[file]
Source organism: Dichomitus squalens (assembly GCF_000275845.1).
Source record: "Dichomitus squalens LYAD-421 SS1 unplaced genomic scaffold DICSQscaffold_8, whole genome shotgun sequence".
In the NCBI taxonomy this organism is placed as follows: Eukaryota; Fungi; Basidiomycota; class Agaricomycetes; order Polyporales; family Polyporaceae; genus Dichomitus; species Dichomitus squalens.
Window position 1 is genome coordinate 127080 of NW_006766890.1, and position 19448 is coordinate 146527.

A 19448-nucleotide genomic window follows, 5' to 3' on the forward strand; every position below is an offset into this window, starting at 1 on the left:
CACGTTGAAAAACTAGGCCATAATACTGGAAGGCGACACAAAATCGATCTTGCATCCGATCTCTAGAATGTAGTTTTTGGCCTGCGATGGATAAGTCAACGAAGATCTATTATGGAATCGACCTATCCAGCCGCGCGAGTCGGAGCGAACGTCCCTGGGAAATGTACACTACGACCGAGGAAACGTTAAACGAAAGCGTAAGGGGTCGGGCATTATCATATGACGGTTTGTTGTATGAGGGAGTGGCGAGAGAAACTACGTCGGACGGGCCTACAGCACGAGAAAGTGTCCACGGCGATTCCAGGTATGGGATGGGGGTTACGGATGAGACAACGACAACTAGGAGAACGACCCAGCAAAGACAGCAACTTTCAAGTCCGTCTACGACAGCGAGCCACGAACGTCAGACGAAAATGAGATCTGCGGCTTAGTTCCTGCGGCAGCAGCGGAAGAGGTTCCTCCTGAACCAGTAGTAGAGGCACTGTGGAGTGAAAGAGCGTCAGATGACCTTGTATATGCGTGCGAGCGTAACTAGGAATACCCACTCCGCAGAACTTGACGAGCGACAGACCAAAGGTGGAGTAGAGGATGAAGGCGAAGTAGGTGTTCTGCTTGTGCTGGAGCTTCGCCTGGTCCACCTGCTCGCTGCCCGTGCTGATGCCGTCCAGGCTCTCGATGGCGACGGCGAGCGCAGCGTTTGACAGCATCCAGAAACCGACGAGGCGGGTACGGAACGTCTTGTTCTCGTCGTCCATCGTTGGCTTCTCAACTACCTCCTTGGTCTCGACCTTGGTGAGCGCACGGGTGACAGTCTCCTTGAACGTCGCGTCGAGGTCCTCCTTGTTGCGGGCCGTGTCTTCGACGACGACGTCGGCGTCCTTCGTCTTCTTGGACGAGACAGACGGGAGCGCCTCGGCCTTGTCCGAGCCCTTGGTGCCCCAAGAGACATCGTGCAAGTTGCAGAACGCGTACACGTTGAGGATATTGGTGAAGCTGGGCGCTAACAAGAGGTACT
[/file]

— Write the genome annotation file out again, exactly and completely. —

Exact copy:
Source organism: Dichomitus squalens (assembly GCF_000275845.1).
Source record: "Dichomitus squalens LYAD-421 SS1 unplaced genomic scaffold DICSQscaffold_8, whole genome shotgun sequence".
In the NCBI taxonomy this organism is placed as follows: Eukaryota; Fungi; Basidiomycota; class Agaricomycetes; order Polyporales; family Polyporaceae; genus Dichomitus; species Dichomitus squalens.
Window position 1 is genome coordinate 127080 of NW_006766890.1, and position 19448 is coordinate 146527.

A 19448-nucleotide genomic window follows, 5' to 3' on the forward strand; every position below is an offset into this window, starting at 1 on the left:
CACGTTGAAAAACTAGGCCATAATACTGGAAGGCGACACAAAATCGATCTTGCATCCGATCTCTAGAATGTAGTTTTTGGCCTGCGATGGATAAGTCAACGAAGATCTATTATGGAATCGACCTATCCAGCCGCGCGAGTCGGAGCGAACGTCCCTGGGAAATGTACACTACGACCGAGGAAACGTTAAACGAAAGCGTAAGGGGTCGGGCATTATCATATGACGGTTTGTTGTATGAGGGAGTGGCGAGAGAAACTACGTCGGACGGGCCTACAGCACGAGAAAGTGTCCACGGCGATTCCAGGTATGGGATGGGGGTTACGGATGAGACAACGACAACTAGGAGAACGACCCAGCAAAGACAGCAACTTTCAAGTCCGTCTACGACAGCGAGCCACGAACGTCAGACGAAAATGAGATCTGCGGCTTAGTTCCTGCGGCAGCAGCGGAAGAGGTTCCTCCTGAACCAGTAGTAGAGGCACTGTGGAGTGAAAGAGCGTCAGATGACCTTGTATATGCGTGCGAGCGTAACTAGGAATACCCACTCCGCAGAACTTGACGAGCGACAGACCAAAGGTGGAGTAGAGGATGAAGGCGAAGTAGGTGTTCTGCTTGTGCTGGAGCTTCGCCTGGTCCACCTGCTCGCTGCCCGTGCTGATGCCGTCCAGGCTCTCGATGGCGACGGCGAGCGCAGCGTTTGACAGCATCCAGAAACCGACGAGGCGGGTACGGAACGTCTTGTTCTCGTCGTCCATCGTTGGCTTCTCAACTACCTCCTTGGTCTCGACCTTGGTGAGCGCACGGGTGACAGTCTCCTTGAACGTCGCGTCGAGGTCCTCCTTGTTGCGGGCCGTGTCTTCGACGACGACGTCGGCGTCCTTCGTCTTCTTGGACGAGACAGACGGGAGCGCCTCGGCCTTGTCCGAGCCCTTGGTGCCCCAAGAGACATCGTGCAAGTTGCAGAACGCGTACACGTTGAGGATATTGGTGAAGCTGGGCGCTAACAAGAGGTACT